“Upon deliberation and reflection, we realized that over the short to medium term we had better opportunities in the United States,” he added.

Connecting home

But life seems to have come full circle for Esteban, as his connection to home has become even stronger with the position he holds.

SHU’s College of Arts and Sciences is studying student demand for the Filipino language, which it previously offered. At the university, Esteban has also met several Filipino seminarians and students.

“Seton Hall has a very active student group called FLASH (Filipino League at Seton Hall). We even have Simbang Gabi!” he said.

As an SHU official, Esteban has also established institutional relations with UP, De La Salle University and its College of St. Benilde and Health Sciences Institute.

“Since the establishment of relationships with sister institutions in the Philippines, I have been fortunate to be able to go to Manila almost every year for the past few years,” Esteban said.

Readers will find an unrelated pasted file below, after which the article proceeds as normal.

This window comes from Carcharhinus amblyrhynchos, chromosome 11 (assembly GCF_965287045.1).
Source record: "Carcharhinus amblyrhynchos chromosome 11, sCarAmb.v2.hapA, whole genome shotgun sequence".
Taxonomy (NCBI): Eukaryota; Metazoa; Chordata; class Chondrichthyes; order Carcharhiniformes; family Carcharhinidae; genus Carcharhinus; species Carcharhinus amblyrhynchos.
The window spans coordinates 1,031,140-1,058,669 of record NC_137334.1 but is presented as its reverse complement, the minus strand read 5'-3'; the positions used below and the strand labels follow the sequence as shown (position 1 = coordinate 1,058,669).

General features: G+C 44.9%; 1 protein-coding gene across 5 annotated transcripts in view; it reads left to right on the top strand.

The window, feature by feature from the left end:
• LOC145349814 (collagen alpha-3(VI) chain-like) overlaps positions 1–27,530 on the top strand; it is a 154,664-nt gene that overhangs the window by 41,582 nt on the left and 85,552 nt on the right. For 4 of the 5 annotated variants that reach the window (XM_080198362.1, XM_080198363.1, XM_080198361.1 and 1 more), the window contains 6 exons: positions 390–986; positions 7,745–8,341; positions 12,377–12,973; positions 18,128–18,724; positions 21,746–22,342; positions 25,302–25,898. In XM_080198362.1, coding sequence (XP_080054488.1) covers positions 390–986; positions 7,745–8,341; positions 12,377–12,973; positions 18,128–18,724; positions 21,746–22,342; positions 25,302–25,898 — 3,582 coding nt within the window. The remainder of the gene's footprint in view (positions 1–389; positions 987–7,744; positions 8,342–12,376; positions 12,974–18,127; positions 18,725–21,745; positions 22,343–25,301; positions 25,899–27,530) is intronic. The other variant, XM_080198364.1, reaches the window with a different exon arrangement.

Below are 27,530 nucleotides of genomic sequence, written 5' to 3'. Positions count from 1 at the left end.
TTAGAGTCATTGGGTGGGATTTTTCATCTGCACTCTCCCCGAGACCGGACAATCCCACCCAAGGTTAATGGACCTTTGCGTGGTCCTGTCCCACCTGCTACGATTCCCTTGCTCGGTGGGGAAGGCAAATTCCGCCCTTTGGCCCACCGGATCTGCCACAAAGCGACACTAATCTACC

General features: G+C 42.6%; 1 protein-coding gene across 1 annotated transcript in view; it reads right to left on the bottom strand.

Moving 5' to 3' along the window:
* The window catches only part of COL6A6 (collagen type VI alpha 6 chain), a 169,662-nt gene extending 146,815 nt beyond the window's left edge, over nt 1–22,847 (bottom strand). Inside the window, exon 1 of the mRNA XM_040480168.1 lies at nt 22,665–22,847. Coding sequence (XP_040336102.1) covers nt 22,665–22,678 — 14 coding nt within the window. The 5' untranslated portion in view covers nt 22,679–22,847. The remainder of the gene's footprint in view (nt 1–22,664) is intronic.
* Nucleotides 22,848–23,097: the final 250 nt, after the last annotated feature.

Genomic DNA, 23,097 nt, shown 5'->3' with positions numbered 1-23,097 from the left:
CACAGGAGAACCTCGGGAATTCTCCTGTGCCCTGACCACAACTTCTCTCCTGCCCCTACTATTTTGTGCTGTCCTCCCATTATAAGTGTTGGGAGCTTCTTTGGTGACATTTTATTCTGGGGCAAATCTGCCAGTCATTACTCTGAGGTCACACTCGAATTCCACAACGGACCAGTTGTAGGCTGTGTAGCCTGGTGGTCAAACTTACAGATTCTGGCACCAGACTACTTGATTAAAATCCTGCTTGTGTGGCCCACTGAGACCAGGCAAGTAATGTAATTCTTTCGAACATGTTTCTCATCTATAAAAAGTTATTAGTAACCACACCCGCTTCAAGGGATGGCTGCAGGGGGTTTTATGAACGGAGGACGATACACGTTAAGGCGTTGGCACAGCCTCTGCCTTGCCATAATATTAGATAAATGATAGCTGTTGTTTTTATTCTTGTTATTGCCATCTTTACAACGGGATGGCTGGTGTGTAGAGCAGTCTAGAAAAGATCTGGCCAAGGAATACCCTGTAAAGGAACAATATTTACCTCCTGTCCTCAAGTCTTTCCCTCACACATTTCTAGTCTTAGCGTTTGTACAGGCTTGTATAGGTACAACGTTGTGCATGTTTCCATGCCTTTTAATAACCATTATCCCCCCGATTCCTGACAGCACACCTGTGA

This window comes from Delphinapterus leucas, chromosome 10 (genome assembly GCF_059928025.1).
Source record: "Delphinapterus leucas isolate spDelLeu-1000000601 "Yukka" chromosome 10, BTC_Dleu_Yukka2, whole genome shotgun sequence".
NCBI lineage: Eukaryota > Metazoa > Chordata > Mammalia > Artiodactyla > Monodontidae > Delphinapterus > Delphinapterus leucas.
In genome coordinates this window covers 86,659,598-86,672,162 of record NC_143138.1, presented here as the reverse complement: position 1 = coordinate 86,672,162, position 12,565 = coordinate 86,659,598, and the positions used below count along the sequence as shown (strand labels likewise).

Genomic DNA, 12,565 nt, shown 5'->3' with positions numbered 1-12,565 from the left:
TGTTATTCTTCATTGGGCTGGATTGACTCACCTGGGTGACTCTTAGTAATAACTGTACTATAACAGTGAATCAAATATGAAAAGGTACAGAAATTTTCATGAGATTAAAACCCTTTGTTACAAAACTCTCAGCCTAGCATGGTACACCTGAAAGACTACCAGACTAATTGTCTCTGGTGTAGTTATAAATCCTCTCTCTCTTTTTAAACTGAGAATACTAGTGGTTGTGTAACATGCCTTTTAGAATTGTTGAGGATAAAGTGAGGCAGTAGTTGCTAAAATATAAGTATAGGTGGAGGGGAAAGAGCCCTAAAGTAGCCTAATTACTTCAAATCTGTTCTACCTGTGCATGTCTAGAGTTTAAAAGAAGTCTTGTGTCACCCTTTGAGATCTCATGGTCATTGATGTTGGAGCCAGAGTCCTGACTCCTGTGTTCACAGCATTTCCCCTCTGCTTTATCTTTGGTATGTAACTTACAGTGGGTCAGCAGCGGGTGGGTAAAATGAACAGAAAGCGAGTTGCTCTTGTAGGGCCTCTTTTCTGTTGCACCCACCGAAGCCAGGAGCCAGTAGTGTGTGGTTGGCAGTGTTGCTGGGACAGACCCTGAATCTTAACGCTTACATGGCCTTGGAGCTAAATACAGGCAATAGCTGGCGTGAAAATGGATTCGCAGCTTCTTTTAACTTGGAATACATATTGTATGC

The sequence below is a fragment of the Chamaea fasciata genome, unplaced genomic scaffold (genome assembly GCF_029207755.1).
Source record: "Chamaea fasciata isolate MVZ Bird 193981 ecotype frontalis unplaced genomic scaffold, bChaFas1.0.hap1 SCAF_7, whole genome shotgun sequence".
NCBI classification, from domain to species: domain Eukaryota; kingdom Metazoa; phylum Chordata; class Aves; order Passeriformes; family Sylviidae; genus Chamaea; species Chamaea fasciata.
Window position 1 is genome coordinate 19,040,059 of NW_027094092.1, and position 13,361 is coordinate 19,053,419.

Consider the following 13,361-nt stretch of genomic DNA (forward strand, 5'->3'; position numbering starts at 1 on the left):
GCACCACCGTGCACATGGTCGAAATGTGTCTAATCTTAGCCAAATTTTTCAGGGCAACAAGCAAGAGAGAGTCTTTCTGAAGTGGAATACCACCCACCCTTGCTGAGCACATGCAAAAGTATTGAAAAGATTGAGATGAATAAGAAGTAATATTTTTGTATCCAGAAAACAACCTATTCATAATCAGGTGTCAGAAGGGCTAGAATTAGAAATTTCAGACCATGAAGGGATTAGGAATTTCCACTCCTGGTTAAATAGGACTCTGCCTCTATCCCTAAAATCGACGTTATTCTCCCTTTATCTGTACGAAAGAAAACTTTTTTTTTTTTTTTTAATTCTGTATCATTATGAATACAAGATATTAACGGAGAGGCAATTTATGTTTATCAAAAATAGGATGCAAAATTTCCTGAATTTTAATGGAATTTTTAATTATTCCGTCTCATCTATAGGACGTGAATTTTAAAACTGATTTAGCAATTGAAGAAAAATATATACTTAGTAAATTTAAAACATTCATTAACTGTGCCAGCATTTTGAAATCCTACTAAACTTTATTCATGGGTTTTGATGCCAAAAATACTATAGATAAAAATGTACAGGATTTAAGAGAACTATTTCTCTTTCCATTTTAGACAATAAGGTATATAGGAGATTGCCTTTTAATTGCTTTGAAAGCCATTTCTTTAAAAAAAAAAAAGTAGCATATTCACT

The Internet has also made touching base with the Philippines easier, he said. “Connecting to home and friends in Manila was more difficult until the widespread use of technology, including YahooGroups and more recently Facebook.”

Esteban and his family came home for Christmas last year, their first since 1987. With Josephine and his daughter Ysabella, an SHU junior, he traveled to Boracay and Cagayan de Oro City and “spent almost all our time with family.”   /

Visit Amado at Seton Hall University.

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Filed under Asuncion's History, Education